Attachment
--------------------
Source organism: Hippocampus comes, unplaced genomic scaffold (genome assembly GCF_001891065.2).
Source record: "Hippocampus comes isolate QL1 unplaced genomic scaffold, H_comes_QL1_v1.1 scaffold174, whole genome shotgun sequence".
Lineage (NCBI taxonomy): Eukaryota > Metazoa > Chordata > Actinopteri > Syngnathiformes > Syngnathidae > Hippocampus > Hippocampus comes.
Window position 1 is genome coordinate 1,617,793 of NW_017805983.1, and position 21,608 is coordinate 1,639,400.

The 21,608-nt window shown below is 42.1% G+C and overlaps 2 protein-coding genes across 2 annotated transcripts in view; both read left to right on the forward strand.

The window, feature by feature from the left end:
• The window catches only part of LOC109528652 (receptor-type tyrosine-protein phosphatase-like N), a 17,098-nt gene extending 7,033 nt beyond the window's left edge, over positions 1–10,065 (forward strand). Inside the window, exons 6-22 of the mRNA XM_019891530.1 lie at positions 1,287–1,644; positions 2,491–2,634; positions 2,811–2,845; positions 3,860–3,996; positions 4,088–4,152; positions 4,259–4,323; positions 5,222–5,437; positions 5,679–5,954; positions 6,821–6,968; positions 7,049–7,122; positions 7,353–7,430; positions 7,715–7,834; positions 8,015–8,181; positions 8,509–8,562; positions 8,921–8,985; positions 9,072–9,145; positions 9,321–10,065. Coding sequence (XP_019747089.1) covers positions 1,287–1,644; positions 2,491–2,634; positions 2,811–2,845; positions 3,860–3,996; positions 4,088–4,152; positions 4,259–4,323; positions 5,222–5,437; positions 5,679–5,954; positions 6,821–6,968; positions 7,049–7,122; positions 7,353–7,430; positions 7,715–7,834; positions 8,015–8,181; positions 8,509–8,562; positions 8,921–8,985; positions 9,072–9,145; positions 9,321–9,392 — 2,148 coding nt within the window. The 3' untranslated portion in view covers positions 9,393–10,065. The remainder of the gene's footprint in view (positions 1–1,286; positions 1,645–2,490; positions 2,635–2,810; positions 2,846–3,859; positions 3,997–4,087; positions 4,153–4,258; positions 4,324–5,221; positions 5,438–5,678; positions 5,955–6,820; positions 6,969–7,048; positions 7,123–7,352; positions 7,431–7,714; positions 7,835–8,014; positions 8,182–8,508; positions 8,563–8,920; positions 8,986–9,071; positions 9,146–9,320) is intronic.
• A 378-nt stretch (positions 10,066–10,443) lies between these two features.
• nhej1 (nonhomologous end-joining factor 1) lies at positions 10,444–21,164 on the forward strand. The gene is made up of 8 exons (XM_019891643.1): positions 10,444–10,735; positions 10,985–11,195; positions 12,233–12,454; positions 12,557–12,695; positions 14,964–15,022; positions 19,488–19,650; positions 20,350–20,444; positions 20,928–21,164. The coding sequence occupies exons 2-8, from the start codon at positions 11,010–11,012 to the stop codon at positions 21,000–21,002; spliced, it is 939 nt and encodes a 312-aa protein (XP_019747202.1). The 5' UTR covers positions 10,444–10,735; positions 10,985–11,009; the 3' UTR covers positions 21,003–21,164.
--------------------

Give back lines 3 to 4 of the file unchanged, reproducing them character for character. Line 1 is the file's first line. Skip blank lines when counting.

Lineage (NCBI taxonomy): Eukaryota > Metazoa > Chordata > Actinopteri > Syngnathiformes > Syngnathidae > Hippocampus > Hippocampus comes.
Window position 1 is genome coordinate 1,617,793 of NW_017805983.1, and position 21,608 is coordinate 1,639,400.